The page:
What is Gout?

What is Gout?

Gout is one of the oldest and most painful forms of Arthritis. It affects roughly 3.9 percent of adults in the United States, amounts to approximately 8.3 million people. This condition can cause sporadic bouts of pain in the joints and in areas where Gout materializes. We will answer the question, “What is Gout?”, as well as discuss the symptoms of Gout, risk factors, management and treatment of Gout.

What is Gout?

Gout is a form of Arthritis that develops when urate crystals form in the tissue. Urate crystals are a byproduct of certain biological processes involving the metabolism. In a healthy body, the kidneys filter uric acid and excretes in urine.

In addition, people who develop this condition have elevated levels of uric acid in their blood. This chemical travels throughout the body and deposits in areas where soft tissues like cartilage tend to reside.

Symptoms of Gout

The most common symptom of Gout is podagra, which is redness and swelling of the joint of the big toe. Also, this symptom occurs in about half of all those who suffer from Gout.

Other symptoms of Gout can include pain or swelling in areas such as the following:

  • Elbows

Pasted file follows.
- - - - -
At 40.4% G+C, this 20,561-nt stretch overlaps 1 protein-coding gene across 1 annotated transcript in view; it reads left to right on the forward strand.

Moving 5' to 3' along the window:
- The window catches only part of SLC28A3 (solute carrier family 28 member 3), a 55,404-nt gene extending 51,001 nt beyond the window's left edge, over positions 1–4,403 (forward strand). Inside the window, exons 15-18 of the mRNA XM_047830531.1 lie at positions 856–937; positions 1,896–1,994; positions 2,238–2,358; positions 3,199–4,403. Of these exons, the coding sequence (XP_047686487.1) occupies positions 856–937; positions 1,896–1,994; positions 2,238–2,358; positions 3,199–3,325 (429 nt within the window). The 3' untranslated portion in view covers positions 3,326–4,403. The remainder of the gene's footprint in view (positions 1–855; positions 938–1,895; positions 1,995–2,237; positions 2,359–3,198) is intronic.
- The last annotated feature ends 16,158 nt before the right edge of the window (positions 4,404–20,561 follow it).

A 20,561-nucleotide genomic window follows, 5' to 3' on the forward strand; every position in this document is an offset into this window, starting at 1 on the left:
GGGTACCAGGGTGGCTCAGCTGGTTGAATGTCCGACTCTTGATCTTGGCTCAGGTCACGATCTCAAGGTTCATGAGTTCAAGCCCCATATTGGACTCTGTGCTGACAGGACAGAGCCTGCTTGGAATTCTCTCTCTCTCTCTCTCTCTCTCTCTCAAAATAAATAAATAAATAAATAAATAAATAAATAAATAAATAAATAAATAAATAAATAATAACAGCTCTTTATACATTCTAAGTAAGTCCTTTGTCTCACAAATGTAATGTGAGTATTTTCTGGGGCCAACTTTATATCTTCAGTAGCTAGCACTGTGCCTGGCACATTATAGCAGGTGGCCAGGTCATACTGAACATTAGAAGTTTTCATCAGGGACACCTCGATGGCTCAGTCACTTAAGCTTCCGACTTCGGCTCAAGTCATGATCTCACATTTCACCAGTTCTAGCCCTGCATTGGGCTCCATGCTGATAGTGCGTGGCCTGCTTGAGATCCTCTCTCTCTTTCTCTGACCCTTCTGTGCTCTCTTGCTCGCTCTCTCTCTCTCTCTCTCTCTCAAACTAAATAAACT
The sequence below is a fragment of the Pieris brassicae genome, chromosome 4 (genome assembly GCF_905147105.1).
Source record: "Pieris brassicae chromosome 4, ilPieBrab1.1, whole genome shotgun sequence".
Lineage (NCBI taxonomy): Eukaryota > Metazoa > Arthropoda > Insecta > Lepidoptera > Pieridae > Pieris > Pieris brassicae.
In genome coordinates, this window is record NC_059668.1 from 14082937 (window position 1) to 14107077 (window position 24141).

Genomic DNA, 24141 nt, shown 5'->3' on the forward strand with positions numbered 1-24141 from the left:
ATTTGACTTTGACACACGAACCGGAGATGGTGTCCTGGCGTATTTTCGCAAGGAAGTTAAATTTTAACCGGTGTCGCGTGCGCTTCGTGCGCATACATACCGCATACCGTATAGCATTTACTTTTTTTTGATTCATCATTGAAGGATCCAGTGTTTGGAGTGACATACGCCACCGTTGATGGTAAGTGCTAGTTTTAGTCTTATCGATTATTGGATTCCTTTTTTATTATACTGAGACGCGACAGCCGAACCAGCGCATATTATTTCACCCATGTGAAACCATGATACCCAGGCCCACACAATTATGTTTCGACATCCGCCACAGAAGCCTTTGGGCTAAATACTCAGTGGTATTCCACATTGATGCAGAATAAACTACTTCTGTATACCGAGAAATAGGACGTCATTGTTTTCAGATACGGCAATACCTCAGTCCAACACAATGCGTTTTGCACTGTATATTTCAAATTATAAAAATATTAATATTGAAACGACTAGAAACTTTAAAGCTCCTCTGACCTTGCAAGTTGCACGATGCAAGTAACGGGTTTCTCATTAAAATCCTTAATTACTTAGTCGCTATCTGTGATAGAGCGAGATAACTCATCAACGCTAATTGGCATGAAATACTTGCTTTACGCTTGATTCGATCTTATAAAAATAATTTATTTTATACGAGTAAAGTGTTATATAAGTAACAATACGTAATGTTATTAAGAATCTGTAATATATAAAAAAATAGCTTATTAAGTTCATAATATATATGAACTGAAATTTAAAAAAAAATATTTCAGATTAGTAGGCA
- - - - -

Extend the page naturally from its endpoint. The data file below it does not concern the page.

• Knees
  • Wrists
  • Fingers
  • Shoulders
  • Neck
  • Ears

The effects of Gout change as the individual ages. Also, Gout may go into a state of remission. If the uric acid levels in the body continue to remain elevated, crystals can continue to develop and cause damage.

This condition can snowball without proper treatment. Therefore, it’s critical to seek help if you suspect you may have Gout or are at risk of developing this condition.

Risk Factors for Gout

Genetic and environmental factors are also the most influential risk factors for developing Gout.

Some of the risk factors for Gout include the following:

  • Having family members with a history of Gout
  • Having impaired kidney function
  • Being male, as 80 percent of people affected by Gout are men
  • Obesity
  • Consuming excessive amounts of alcohol or eating foods rich in purines
  • Exposure to lead
  • Being the recipient of an organ transplant

Fortunately, many of these risk factors reveal the ways that you can control Gout.

Prevention, Management and Treatment for Gout

Changing your diet, using alternative forms of medication and losing weight are some effective ways to prevent flare-ups.

In more advanced stages of Gout, a personalized treatment approach is necessary. This can involve the use of certain medications that treat Arthritis, cortiscosteroids or medications specifically to aid in the removal of uric acid from the body. Stubborn cases of Gout have responded well to the biologics treatments we offer.

These are just the basics of “What is Gout?”, as well as the symptoms of Gout, risk factors, management, prevention and treatment options for this condition. If you are having difficulty managing your condition or have questions about Gout treatment options, contact us today. Our trained doctors can provide a customized treatment plan to meet your needs, or point you in the direction of someone that can.

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